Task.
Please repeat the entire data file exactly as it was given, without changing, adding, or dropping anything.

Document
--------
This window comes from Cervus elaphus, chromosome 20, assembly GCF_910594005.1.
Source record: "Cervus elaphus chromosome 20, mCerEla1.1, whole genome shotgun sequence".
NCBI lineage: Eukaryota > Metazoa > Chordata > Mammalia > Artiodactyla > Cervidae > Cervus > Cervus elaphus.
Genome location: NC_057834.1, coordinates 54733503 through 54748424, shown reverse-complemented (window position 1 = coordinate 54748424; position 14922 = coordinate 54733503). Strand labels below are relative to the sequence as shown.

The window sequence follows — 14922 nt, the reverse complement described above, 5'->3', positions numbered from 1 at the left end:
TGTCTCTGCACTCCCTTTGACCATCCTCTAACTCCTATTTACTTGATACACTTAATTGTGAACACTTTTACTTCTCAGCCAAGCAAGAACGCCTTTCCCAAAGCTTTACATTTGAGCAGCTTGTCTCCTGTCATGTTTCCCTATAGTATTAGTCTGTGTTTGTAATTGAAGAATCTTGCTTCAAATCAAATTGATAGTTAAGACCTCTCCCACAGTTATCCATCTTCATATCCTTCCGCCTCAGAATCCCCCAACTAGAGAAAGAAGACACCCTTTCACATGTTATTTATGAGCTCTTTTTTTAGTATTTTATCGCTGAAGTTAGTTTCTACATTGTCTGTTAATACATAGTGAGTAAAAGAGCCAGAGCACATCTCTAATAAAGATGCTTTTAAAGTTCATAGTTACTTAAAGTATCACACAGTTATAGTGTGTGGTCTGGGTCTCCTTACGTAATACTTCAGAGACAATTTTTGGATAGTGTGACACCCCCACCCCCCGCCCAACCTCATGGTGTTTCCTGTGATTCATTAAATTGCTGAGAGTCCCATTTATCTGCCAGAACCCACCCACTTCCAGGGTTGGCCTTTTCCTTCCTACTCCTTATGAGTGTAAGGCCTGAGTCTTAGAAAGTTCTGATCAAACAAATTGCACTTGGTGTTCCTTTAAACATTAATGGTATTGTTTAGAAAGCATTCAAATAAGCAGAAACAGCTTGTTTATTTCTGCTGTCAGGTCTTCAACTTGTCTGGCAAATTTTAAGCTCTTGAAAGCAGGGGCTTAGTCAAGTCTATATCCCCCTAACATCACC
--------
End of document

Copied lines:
This window comes from Cervus elaphus, chromosome 20, assembly GCF_910594005.1.
Source record: "Cervus elaphus chromosome 20, mCerEla1.1, whole genome shotgun sequence".
NCBI lineage: Eukaryota > Metazoa > Chordata > Mammalia > Artiodactyla > Cervidae > Cervus > Cervus elaphus.
Genome location: NC_057834.1, coordinates 54733503 through 54748424, shown reverse-complemented (window position 1 = coordinate 54748424; position 14922 = coordinate 54733503). Strand labels below are relative to the sequence as shown.

The window sequence follows — 14922 nt, the reverse complement described above, 5'->3', positions numbered from 1 at the left end:
TGTCTCTGCACTCCCTTTGACCATCCTCTAACTCCTATTTACTTGATACACTTAATTGTGAACACTTTTACTTCTCAGCCAAGCAAGAACGCCTTTCCCAAAGCTTTACATTTGAGCAGCTTGTCTCCTGTCATGTTTCCCTATAGTATTAGTCTGTGTTTGTAATTGAAGAATCTTGCTTCAAATCAAATTGATAGTTAAGACCTCTCCCACAGTTATCCATCTTCATATCCTTCCGCCTCAGAATCCCCCAACTAGAGAAAGAAGACACCCTTTCACATGTTATTTATGAGCTCTTTTTTTAGTATTTTATCGCTGAAGTTAGTTTCTACATTGTCTGTTAATACATAGTGAGTAAAAGAGCCAGAGCACATCTCTAATAAAGATGCTTTTAAAGTTCATAGTTACTTAAAGTATCACACAGTTATAGTGTGTGGTCTGGGTCTCCTTACGTAATACTTCAGAGACAATTTTTGGATAGTGTGACACCCCCACCCCCCGCCCAACCTCATGGTGTTTCCTGTGATTCATTAAATTGCTGAGAGTCCCATTTATCTGCCAGAACCCACCCACTTCCAGGGTTGGCCTTTTCCTTCCTACTCCTTATGAGTGTAAGGCCTGAGTCTTAGAAAGTTCTGATCAAACAAATTGCACTTGGTGTTCCTTTAAACATTAATGGTATTGTTTAGAAAGCATTCAAATAAGCAGAAACAGCTTGTTTATTTCTGCTGTCAGGTCTTCAACTTGTCTGGCAAATTTTAAGCTCTTGAAAGCAGGGGCTTAGTCAAGTCTATATCCCCCTAACATCACC